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Detection of respiratory pathogens including coronaviruses using PCR

Abstract number: p643

Duerud  I., Jonassen  T.O., Steinbakk  M., Jonassen  C.M.

Objectives: 

We routinely use nucleic acid amplification tests to identify parainfluenza virus, influenza virus A and B, respiratory syncytial virus, human metapneumovirus, Chlamyophila pneumoniae, Mycoplasma pneumoniae and Bordetella pertussis in patient respiratory samples. In a 1-year period we also included a broad range PCR for detection of coronaviruses in the same samples. The aim of this study was to estimate the impact of coronaviruses as a respiratory pathogen in a Norwegian population.

Methods: 

A multiplex RT-PCR with subsequent probe hybridisation was used to identify parainfluenza virus, influenza virus A and B, respiratory syncytial virus and human metapneumovirus (Hexaplex, Prodesse, USA) in patient respiratory samples. The cDNA generated in the Hexaplex procedure was also amplified with coronavirus specific primers. Coronavirus PCR products were sequenced to identify the type of coronavirus. Real time PCRs for detection of Chlamyophila pneumoniae, Mycoplasma pneumoniae and Bordetella pertussis were performed on all samples.

Results: 

In the 1-year period from March 2004 about 2000 samples were analysed. In about two thirds of the samples no pathogen was found. In 12% of the samples one of the three bacteria were found. Infection with human metapneumovirus had a peak incidence in December–January with positive rates of 24 and 15% respectively. Infection with the influenza viruses had a peak incidence in February–March 2005 with positive rates of 24 and 29% respectively. In total 75 of the samples were positive for coronavirus, most of them OC43-like, with a peak incidence in January–February 2005 with positive rates of 9 and 14% respectively. In addition to the OC43 coronaviruses, three of type 229E, two of type NL63 and four of type HKU1 were detected. Very few samples contained more than one pathogen, but in 15 of the coronavirus positive samples another virus was also detected. All HKU1-like coronavirus positive samples also contained another respiratory pathogen.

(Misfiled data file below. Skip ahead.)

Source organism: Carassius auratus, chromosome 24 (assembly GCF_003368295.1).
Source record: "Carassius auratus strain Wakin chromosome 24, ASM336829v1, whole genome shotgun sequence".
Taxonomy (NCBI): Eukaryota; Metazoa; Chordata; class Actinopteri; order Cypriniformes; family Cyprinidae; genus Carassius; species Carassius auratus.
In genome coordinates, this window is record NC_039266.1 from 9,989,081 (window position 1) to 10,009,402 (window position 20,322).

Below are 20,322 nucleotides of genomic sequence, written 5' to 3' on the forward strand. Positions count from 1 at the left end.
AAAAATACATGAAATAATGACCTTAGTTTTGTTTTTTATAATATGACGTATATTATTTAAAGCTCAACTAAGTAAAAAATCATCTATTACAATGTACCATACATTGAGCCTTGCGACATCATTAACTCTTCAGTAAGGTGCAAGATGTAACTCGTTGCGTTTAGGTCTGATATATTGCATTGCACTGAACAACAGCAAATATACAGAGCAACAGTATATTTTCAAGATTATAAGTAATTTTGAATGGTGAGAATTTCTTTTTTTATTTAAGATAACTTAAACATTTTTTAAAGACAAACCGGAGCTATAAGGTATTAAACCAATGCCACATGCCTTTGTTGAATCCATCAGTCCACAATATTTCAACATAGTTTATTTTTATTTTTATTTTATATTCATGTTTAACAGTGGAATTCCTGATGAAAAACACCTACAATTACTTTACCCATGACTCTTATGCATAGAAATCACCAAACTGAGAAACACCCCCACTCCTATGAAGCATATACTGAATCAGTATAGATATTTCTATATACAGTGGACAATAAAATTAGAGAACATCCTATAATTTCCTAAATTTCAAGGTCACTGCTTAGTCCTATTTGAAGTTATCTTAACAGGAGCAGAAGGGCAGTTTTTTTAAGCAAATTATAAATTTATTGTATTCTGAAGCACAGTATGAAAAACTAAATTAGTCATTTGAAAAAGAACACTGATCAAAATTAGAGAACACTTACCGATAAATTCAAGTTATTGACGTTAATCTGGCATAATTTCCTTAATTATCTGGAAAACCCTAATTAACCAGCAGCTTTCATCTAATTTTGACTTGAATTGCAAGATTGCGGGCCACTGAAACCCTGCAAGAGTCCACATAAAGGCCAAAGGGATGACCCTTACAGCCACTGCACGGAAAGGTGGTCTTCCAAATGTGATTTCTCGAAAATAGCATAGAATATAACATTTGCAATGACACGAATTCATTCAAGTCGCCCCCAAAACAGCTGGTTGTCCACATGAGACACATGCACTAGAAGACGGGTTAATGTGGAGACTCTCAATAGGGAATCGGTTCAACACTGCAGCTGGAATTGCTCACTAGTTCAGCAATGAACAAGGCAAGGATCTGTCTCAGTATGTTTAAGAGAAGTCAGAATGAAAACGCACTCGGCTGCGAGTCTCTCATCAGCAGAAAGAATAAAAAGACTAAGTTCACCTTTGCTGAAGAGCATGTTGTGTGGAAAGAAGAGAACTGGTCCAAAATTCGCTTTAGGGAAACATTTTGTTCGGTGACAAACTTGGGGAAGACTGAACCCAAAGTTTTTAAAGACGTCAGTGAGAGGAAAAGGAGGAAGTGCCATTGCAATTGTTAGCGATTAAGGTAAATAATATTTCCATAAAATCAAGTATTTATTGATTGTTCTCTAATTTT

Conclusion: 

In the winter months infection with coronavirus OC43 had a high incidence in this population of patients with respiratory illnesses. This suggests that this virus is an important cause of respiratory tract infections. As all of the coronavirus HKU1 positive samples also contained another respiratory pathogen, and the pathogenicity of coronavirus HKU1 is difficult to estimate from this study.

Session Details

Date: 01/08/2007
Time: 00:00-00:00
Session name: XXIst ISTH Congress
Subject:
Location: Oxford, UK
Presentation type:
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